Oil drops as supply concerns, vaccine doubts sap rally

The sun sets behind a crude oil pump jack on a drill pad in the Permian Basin in Loving County, Texas, U.S.

Oil prices were lower on Friday in quiet trade due to the U.S. Thanksgiving holiday, dropping amid concerns about oversupply and doubts about a vaccine to end the coronavirus pandemic.

Brent crude was down by 31 cents, or 0.7%, at $47.49 by 0758 GMT, having fallen 1.7% overnight. West Texas Intermediate was down by $1.02, or 2.2%, at $44.69. U.S. crude prices did not settle on Thursday due to the holiday.

Both benchmarks have risen about 6% this week after AstraZeneca said that its COVID-19 vaccine could be up to 90% effective, adding to successful trial results of two others under development in the fight to end the pandemic.

But questions have been raised over the “vaccine for the world”, with several scientists sounding doubts over how robust the results of the trials were.

“With much of oil’s rally in November built on expectation, sentiment and speculative fast money, some sort of correction was long overdue,” said Jeffrey Halley, senior market analyst at OANDA.

“A thin market and the OPEC+ ministers meeting on Monday seem to have been the precursors for traders to lighten bullish positioning,” he said.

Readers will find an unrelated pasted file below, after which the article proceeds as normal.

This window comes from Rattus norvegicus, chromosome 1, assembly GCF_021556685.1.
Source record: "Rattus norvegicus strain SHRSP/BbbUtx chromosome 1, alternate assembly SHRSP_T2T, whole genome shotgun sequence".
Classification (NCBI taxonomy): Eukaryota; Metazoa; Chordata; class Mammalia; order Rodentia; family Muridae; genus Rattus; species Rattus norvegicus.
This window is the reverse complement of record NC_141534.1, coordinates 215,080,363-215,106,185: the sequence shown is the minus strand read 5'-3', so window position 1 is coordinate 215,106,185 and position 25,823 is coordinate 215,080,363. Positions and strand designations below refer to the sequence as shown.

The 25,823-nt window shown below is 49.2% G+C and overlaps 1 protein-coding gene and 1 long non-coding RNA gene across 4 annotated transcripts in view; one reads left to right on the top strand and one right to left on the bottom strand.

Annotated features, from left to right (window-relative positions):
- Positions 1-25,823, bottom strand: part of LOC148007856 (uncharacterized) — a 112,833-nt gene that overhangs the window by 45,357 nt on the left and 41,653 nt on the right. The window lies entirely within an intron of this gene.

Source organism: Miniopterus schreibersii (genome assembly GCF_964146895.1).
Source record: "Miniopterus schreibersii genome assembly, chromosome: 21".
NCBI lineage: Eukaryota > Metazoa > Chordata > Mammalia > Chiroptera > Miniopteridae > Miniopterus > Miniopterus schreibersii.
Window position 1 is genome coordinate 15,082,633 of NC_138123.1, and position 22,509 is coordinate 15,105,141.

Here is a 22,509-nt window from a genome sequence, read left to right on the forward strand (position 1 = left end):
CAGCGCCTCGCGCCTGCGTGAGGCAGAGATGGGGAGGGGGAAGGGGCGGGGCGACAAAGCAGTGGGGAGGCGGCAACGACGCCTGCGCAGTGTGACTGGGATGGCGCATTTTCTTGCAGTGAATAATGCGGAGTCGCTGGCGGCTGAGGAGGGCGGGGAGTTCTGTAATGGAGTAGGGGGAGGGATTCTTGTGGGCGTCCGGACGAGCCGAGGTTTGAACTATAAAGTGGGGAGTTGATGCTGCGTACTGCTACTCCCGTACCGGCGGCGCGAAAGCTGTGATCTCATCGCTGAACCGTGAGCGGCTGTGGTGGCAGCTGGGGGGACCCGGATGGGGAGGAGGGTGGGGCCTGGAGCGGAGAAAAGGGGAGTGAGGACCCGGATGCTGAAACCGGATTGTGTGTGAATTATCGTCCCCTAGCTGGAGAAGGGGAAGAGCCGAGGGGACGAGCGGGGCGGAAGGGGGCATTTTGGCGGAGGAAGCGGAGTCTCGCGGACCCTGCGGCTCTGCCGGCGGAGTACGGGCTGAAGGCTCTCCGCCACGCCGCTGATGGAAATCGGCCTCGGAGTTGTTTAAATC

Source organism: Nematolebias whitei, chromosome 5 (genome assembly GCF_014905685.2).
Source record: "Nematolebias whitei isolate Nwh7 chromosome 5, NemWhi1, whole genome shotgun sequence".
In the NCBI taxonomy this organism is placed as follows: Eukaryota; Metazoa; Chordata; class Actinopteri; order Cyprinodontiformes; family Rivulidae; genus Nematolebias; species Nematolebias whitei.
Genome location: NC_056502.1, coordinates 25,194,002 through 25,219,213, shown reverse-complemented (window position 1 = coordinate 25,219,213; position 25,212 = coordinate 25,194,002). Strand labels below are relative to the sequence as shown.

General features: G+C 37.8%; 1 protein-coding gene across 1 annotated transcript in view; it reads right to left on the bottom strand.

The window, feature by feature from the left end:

The Organization of the Petroleum Exporting Countries (OPEC) and other producers including Russia that make up the OPEC+ grouping are leaning towards delaying next year’s planned increase in oil output, three sources close to OPEC+ said.

OPEC+ was planning to raise output by 2 million barrels per day (bpd) in January – about 2% of global consumption – as it moves to ease this year’s record supply cuts. OPEC+ ministers are due to meet from Monday.

Rising Libyan output is contributing to concerns about oversupply in the market as many people are ignoring lockdown advice and travelling.

Nearly 6 million Americans took air trips from Friday to Wednesday in advance of the Thanksgiving break as they ignored advice from the Centers for Disease Control to stay home, the U.S. Transportation Security Administration said.

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